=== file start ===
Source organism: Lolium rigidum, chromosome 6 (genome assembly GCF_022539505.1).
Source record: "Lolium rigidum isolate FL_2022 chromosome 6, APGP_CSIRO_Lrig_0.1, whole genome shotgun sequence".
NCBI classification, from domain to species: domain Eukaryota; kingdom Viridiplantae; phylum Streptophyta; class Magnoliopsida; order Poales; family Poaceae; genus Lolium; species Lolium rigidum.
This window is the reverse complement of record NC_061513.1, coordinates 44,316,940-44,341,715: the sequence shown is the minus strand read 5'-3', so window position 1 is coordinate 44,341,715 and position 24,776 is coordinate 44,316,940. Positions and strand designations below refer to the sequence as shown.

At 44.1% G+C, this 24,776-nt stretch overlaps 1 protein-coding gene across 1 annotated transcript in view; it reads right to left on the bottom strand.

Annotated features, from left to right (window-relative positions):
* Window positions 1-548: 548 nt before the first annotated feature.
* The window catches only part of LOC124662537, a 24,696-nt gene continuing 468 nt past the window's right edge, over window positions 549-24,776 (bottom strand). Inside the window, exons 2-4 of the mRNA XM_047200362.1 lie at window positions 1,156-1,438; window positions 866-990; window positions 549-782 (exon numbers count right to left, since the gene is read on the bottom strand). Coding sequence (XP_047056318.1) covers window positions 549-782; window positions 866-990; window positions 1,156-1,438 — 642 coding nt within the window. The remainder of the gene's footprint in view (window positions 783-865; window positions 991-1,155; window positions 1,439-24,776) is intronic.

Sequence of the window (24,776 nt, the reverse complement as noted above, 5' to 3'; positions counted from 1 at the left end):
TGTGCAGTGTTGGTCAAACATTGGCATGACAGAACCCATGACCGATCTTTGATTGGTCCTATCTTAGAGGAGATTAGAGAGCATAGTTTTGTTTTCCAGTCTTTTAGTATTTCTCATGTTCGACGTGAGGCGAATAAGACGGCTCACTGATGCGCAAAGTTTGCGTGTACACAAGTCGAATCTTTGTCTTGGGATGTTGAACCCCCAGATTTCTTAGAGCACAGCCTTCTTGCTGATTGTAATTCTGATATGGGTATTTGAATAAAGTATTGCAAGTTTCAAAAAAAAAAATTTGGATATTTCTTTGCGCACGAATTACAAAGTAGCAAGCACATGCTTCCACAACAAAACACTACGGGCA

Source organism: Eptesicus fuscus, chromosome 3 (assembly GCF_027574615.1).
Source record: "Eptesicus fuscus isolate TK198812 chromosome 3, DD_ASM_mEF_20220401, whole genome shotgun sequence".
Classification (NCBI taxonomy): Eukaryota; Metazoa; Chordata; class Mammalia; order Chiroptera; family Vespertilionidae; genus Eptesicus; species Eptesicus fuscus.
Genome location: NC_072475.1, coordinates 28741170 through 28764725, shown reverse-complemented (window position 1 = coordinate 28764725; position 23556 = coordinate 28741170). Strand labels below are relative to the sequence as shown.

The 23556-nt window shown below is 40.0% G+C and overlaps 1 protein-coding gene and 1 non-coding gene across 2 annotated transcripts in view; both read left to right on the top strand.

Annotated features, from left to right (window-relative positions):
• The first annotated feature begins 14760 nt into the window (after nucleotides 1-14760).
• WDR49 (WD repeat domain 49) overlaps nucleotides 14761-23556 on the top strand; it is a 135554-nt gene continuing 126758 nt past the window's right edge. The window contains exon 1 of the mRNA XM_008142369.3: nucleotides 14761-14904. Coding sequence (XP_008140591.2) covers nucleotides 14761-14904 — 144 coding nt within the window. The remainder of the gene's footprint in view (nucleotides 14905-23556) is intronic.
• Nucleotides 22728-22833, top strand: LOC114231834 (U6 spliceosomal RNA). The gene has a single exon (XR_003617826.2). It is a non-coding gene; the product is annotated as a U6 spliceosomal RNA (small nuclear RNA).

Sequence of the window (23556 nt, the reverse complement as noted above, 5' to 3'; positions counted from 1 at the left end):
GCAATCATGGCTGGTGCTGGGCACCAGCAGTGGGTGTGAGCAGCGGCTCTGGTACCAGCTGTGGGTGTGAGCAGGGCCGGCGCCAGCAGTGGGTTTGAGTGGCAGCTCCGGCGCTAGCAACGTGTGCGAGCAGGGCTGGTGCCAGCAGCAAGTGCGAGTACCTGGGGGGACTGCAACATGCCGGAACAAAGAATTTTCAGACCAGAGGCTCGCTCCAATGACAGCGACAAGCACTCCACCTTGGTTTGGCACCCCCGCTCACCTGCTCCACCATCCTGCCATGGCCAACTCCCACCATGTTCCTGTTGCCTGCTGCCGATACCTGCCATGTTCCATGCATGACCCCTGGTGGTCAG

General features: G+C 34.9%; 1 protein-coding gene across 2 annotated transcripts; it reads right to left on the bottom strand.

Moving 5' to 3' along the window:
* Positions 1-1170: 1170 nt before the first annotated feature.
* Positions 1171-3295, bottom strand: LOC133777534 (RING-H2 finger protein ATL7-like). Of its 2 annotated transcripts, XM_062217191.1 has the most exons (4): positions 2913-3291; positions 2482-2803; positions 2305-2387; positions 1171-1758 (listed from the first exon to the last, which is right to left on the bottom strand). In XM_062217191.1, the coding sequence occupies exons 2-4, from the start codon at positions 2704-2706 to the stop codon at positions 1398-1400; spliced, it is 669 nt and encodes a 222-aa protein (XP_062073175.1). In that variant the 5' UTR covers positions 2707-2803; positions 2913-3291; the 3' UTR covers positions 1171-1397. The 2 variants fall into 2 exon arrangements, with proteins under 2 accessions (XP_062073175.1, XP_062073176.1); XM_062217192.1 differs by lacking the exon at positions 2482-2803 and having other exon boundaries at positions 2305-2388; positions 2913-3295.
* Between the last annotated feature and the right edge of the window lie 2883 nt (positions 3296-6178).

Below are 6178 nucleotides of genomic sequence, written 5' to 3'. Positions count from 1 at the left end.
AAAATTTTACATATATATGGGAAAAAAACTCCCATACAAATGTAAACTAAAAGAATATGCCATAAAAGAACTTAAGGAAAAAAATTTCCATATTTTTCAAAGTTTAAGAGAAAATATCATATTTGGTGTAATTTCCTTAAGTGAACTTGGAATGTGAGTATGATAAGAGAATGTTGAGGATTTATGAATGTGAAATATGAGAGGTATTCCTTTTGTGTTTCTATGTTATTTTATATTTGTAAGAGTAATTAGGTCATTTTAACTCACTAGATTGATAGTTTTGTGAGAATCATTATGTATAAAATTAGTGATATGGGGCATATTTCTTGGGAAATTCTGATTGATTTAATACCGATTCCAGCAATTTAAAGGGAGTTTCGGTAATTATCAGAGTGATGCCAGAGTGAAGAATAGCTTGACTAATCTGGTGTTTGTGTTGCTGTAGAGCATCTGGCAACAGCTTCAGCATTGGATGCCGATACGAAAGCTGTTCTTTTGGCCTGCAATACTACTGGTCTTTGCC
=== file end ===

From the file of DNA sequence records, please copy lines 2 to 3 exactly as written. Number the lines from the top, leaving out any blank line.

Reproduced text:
Source record: "Lolium rigidum isolate FL_2022 chromosome 6, APGP_CSIRO_Lrig_0.1, whole genome shotgun sequence".
NCBI classification, from domain to species: domain Eukaryota; kingdom Viridiplantae; phylum Streptophyta; class Magnoliopsida; order Poales; family Poaceae; genus Lolium; species Lolium rigidum.